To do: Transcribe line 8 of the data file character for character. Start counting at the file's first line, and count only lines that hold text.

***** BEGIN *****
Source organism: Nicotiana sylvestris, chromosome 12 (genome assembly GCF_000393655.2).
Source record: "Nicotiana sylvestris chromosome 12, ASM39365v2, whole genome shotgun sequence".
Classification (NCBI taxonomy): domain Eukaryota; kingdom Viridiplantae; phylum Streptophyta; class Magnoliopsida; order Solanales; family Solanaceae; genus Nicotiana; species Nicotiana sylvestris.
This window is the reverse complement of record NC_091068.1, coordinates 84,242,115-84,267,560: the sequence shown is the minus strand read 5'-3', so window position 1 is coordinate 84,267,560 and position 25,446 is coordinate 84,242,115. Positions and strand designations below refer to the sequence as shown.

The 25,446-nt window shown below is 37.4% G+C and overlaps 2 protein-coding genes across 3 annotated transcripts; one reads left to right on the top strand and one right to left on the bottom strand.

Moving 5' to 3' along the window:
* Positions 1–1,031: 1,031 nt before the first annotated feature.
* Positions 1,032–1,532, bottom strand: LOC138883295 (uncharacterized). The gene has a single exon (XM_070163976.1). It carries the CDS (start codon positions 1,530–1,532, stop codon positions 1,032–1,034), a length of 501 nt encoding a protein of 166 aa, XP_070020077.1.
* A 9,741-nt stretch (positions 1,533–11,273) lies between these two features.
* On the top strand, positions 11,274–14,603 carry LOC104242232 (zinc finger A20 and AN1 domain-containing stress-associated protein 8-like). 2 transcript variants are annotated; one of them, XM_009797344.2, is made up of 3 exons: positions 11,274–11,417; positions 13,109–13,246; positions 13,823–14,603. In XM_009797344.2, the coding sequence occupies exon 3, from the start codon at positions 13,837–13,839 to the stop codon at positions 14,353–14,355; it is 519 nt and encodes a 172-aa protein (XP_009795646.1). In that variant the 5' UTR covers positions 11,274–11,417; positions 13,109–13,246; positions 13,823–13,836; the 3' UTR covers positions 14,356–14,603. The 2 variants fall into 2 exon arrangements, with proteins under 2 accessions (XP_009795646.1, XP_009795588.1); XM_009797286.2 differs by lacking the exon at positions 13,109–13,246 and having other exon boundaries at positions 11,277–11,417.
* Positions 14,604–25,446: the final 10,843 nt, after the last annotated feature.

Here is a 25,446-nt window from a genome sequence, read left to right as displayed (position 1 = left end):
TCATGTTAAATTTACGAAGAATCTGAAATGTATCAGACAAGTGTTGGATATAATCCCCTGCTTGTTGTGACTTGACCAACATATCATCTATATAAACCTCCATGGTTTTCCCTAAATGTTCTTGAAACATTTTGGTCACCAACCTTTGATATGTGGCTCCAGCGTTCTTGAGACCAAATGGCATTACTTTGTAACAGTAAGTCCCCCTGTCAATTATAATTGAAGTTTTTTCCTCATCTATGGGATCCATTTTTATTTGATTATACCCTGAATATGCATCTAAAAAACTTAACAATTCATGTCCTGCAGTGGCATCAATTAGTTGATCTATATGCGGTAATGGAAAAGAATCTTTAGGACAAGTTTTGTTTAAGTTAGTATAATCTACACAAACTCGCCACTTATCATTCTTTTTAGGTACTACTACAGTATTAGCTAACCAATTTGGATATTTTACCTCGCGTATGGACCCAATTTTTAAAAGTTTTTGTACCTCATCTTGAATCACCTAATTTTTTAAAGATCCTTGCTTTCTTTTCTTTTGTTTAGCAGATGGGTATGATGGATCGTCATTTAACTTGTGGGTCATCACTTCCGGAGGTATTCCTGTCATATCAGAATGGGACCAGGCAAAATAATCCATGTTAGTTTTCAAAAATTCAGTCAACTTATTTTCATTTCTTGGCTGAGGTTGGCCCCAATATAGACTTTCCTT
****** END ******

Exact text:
* Positions 1,032–1,532, bottom strand: LOC138883295 (uncharacterized). The gene has a single exon (XM_070163976.1). It carries the CDS (start codon positions 1,530–1,532, stop codon positions 1,032–1,034), a length of 501 nt encoding a protein of 166 aa, XP_070020077.1.